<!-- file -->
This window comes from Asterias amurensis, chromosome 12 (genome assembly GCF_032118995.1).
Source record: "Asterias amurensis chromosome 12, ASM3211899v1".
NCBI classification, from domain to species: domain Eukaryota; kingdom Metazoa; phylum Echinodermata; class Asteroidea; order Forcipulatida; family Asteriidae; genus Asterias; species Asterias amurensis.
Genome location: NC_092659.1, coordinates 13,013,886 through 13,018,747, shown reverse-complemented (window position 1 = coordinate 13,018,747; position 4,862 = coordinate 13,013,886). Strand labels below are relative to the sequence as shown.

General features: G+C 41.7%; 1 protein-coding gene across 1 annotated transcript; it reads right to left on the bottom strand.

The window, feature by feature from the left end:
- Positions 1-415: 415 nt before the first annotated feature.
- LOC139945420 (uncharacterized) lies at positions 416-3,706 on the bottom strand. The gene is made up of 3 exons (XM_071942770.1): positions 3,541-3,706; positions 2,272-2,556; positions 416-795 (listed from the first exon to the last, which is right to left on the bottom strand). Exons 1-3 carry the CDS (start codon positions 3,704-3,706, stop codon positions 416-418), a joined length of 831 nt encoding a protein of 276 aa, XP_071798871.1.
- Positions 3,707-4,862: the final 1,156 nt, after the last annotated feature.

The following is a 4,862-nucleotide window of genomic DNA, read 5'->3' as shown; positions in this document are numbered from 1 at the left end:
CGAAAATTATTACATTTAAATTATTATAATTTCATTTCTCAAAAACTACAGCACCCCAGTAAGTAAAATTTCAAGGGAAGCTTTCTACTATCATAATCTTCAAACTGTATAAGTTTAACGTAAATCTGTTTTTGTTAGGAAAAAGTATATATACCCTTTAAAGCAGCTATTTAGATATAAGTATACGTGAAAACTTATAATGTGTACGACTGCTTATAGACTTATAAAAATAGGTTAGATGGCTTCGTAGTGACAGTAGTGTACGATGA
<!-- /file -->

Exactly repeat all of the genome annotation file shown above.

This window comes from Asterias amurensis, chromosome 12 (genome assembly GCF_032118995.1).
Source record: "Asterias amurensis chromosome 12, ASM3211899v1".
NCBI classification, from domain to species: domain Eukaryota; kingdom Metazoa; phylum Echinodermata; class Asteroidea; order Forcipulatida; family Asteriidae; genus Asterias; species Asterias amurensis.
Genome location: NC_092659.1, coordinates 13,013,886 through 13,018,747, shown reverse-complemented (window position 1 = coordinate 13,018,747; position 4,862 = coordinate 13,013,886). Strand labels below are relative to the sequence as shown.

General features: G+C 41.7%; 1 protein-coding gene across 1 annotated transcript; it reads right to left on the bottom strand.

The window, feature by feature from the left end:
- Positions 1-415: 415 nt before the first annotated feature.
- LOC139945420 (uncharacterized) lies at positions 416-3,706 on the bottom strand. The gene is made up of 3 exons (XM_071942770.1): positions 3,541-3,706; positions 2,272-2,556; positions 416-795 (listed from the first exon to the last, which is right to left on the bottom strand). Exons 1-3 carry the CDS (start codon positions 3,704-3,706, stop codon positions 416-418), a joined length of 831 nt encoding a protein of 276 aa, XP_071798871.1.
- Positions 3,707-4,862: the final 1,156 nt, after the last annotated feature.

The following is a 4,862-nucleotide window of genomic DNA, read 5'->3' as shown; positions in this document are numbered from 1 at the left end:
CGAAAATTATTACATTTAAATTATTATAATTTCATTTCTCAAAAACTACAGCACCCCAGTAAGTAAAATTTCAAGGGAAGCTTTCTACTATCATAATCTTCAAACTGTATAAGTTTAACGTAAATCTGTTTTTGTTAGGAAAAAGTATATATACCCTTTAAAGCAGCTATTTAGATATAAGTATACGTGAAAACTTATAATGTGTACGACTGCTTATAGACTTATAAAAATAGGTTAGATGGCTTCGTAGTGACAGTAGTGTACGATGA